Only four states or provinces observe Saint Patrick’s Day as an official holiday. Northern Ireland, the Republic of Ireland, Newfoundland & Labrador, and Montserrat. Although I’m not sure if there’s much to celebrate in Montserrat now, with half the island uninhabitable after the volcanic eruption of 1995. The island does have an Irish heritage, although the majority of people with Irish surnames are in fact the descendants of freed slaves who took the names of their former owners. St. Patrick’s Day also happens to commemorate a slave rebellion in 1798.
(Other facts about Montserrat: it is the home of Maizie Williams from Boney M; and Elton John recorded three albums at George Martin’s AIR Studio before it was blown away by Hurricane Hugo in 1989. I call that divine justice.)
There’s a lot of misinformation about the Saint himself, in spite of his being one of the few figures from the Dark Ages to leave an autobiography, or at least a bit of a life story in two surviving documents. He says that he was from Bannavem Taberniae, but doesn’t say exactly where that is. (Somewhere in mainland Britain.) He was captured and enslaved by Irish raiders at the age of sixteen, but doesn’t say where in Ireland he was taken to. The tradition of him herding sheep on Slemish Mountain in Antrim, sadly, has no first-hand evidence.
Patrick escaped back to his homeland, and decided to continue his education. It used to be thought that he must have gone to a college in civilized Gaul in order to learn good Latin and modern Christian theology, but scholars now recognize that his Latin is very provincial (he actually says that himself) and influenced by the Celtic language; and the details of his religious practices were only written down after the suppression of Celtic Christianity, and so may have been sanitised. It also seems that stories have confused Patrick with Palladius, appointed Bishop in Ireland by the Pope some decades before Patrick’s mission.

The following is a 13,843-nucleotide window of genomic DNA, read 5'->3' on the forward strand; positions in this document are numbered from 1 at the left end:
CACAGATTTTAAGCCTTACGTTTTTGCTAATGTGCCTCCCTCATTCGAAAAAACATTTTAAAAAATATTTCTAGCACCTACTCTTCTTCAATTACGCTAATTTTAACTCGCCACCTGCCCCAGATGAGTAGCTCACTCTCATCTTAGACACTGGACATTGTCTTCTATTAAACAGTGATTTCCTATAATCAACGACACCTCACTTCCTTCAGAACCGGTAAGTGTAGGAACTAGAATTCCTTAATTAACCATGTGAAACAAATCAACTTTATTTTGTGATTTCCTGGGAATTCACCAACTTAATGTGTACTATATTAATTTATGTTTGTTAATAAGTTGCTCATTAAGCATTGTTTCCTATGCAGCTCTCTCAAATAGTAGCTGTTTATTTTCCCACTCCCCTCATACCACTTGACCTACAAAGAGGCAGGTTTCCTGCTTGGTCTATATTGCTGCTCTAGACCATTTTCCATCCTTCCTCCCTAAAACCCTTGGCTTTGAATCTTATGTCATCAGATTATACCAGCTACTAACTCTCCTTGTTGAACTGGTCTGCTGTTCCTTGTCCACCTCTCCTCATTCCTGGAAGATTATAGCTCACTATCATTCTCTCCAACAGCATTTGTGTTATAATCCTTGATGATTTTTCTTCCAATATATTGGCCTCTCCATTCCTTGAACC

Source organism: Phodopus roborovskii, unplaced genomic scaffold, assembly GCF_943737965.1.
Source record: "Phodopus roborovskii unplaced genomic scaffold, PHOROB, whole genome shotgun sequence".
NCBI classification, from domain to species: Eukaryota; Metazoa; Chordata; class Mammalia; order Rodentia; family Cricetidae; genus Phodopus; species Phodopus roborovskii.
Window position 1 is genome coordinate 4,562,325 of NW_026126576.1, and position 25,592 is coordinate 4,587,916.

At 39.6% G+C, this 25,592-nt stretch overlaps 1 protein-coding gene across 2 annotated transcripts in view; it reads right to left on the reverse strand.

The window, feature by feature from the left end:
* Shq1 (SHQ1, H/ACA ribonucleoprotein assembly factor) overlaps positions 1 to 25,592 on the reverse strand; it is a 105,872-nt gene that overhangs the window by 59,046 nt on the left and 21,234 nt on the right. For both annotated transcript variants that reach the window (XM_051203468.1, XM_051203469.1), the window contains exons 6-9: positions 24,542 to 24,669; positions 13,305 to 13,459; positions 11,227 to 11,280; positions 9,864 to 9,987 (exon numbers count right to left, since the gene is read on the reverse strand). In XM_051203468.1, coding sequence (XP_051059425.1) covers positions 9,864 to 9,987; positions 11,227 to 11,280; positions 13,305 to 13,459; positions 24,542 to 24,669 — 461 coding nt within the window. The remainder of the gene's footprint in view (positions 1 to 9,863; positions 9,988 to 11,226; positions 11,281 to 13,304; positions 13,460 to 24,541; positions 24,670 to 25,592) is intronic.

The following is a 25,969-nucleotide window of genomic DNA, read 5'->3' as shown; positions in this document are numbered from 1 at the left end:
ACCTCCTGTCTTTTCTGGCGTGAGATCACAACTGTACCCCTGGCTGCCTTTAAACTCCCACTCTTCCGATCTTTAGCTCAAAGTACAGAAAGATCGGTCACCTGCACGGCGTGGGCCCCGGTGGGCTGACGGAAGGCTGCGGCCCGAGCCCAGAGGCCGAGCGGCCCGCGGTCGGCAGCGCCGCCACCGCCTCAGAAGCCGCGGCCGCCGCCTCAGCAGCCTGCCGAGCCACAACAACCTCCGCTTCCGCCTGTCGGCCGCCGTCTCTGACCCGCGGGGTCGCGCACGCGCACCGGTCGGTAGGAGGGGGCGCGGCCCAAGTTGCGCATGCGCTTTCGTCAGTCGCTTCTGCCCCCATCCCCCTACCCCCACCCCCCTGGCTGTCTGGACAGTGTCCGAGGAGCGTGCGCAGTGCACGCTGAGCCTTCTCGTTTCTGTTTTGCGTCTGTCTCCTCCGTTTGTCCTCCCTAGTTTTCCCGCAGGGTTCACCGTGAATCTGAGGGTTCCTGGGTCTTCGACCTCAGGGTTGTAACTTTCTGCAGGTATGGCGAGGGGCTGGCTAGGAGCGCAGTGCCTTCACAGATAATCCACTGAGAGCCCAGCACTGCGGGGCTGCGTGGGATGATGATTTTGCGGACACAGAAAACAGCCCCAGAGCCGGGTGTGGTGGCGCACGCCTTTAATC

That’s another misconception about Patrick, that he was the first to bring Christianity to Ireland. In fact, there’s evidence of Christianity for at least two hundred years before his time, and the appointment of Palladius would most likely have been in response to a request from the Christian community in Ireland to Rome for an official Bishop. Patrick himself says that he sought out pagan areas of Ireland to preach in, implying that there were also Christian areas.
One of the two surviving examples of Patrick’s own writing is the Confessio (“Declaration”, not “Confession”). It contains first-hand facts about his life and beliefs, but was actually written as a defence against legal charges made against him. He doesn’t explictly say what the accusations were, but his denial makes them fairly clear. He says that he returned the gifts which wealthy women gave him, did not accept payment for baptisms, nor for ordaining priests, and went to personal expense to give gifts to chieftains and judges. So it seems that Patrick was accused of using his position to make money. No smoke without fire, I say.
Patrick is thought to have died in 493, in a great coincidence, on St. Patrick’s Day. It’s not known where he was buried, although the Annals of Ulster record that Columcille raided his grave sixty years later, removed precious items, and re-interred the remains in a “shrine”. Since Columcille was an O’Neill prince before becoming a saint himself, that would suggest an Ulster location. But the “grave” of St. Patrick in Downpatrick is a bogus, Nineteenth-Century artefact, with “Patric” carved in fake oldie-worldie script.
Patrick didn’t banish the snakes from Ireland, since there weren’t any. He didn’t go around in green Bishop’s robes. The course of the Shannon wasn’t really cut by a dragon fleeing from Patrick. He never drank a pint of Guinness in his life.